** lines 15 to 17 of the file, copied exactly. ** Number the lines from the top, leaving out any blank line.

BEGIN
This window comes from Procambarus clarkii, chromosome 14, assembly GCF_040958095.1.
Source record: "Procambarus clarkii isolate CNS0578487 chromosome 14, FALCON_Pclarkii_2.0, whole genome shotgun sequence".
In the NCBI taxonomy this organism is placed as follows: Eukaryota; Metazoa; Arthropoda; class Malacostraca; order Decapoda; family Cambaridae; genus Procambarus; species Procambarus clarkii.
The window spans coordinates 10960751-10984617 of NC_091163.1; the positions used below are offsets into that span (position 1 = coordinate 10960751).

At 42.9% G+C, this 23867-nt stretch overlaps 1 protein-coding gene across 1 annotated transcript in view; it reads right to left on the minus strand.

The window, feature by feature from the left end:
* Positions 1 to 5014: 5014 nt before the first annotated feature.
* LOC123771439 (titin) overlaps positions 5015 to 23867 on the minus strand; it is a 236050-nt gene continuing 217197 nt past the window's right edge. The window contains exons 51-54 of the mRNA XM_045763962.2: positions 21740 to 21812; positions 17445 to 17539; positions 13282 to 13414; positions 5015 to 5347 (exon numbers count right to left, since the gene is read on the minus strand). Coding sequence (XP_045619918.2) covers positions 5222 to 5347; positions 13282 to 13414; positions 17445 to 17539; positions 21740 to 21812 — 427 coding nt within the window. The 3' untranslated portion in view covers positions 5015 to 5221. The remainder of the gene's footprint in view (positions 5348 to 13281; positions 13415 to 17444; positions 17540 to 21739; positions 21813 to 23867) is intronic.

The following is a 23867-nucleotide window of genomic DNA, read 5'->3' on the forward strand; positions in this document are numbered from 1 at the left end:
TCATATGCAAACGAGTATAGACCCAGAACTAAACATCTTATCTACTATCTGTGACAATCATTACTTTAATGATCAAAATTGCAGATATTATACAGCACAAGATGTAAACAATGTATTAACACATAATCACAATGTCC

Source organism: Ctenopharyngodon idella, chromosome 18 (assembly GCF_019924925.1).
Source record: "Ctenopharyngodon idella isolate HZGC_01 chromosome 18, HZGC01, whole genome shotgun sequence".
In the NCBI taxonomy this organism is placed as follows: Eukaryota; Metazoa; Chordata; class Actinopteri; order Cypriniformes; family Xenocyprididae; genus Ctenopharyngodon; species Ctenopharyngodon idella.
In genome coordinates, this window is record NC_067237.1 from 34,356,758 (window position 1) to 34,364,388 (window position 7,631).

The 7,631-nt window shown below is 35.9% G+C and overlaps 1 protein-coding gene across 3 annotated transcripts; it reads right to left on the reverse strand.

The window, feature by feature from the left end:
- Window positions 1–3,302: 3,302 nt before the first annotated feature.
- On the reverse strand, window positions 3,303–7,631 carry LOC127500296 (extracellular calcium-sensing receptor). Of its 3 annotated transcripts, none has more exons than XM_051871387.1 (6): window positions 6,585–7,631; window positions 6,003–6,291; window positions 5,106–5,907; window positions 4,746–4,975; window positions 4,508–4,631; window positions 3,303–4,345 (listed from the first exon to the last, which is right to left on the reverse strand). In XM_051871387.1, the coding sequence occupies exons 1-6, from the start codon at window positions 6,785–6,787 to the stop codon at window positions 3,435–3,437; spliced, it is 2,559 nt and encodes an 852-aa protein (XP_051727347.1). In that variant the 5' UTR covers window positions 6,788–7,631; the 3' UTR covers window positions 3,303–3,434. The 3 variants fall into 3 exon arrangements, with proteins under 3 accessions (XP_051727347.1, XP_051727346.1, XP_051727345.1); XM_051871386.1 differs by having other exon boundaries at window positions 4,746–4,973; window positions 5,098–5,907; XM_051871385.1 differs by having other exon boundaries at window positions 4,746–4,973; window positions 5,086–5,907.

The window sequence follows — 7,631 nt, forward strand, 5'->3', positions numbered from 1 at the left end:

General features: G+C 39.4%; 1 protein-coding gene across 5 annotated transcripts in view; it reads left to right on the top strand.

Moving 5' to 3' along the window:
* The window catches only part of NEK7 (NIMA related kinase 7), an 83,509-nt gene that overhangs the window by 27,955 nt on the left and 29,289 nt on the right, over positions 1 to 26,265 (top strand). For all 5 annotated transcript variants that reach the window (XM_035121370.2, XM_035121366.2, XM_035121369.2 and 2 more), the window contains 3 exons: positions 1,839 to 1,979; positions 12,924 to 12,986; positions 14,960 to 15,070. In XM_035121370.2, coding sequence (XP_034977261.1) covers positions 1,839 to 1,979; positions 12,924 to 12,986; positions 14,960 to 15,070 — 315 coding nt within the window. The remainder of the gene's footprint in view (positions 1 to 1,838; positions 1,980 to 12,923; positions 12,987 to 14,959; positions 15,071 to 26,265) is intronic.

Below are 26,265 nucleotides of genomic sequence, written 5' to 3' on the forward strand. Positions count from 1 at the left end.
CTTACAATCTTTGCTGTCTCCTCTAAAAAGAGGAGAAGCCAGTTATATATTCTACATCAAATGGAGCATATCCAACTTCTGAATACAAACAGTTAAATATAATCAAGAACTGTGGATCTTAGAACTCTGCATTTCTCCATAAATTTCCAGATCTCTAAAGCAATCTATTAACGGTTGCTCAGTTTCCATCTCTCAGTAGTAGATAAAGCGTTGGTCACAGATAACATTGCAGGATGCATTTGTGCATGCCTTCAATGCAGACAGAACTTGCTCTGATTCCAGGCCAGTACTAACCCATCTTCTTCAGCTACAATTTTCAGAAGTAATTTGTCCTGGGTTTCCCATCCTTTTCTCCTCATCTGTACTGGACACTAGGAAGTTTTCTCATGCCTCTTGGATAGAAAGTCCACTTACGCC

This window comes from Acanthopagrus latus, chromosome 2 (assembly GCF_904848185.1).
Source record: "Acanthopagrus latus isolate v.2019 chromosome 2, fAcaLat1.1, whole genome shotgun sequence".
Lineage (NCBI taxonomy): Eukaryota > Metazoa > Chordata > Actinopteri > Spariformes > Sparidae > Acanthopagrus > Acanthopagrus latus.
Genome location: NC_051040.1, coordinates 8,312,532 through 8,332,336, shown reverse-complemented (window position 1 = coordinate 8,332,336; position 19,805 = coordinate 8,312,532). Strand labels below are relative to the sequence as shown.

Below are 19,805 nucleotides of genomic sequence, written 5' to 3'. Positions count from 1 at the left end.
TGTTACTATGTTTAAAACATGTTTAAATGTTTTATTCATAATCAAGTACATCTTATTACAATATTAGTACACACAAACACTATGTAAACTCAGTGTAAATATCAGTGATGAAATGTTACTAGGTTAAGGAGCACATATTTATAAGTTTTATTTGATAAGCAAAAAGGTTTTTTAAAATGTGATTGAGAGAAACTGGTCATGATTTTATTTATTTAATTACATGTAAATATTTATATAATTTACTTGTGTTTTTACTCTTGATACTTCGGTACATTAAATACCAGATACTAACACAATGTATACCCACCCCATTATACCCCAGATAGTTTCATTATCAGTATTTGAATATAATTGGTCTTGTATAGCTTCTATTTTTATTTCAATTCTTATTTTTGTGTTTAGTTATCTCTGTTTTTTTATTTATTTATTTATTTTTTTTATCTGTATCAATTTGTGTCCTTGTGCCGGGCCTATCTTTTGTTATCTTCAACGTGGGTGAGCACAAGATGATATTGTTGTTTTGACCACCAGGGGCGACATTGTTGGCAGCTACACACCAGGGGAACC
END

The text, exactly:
The 7,631-nt window shown below is 35.9% G+C and overlaps 1 protein-coding gene across 3 annotated transcripts; it reads right to left on the reverse strand.

The window, feature by feature from the left end:
- Window positions 1–3,302: 3,302 nt before the first annotated feature.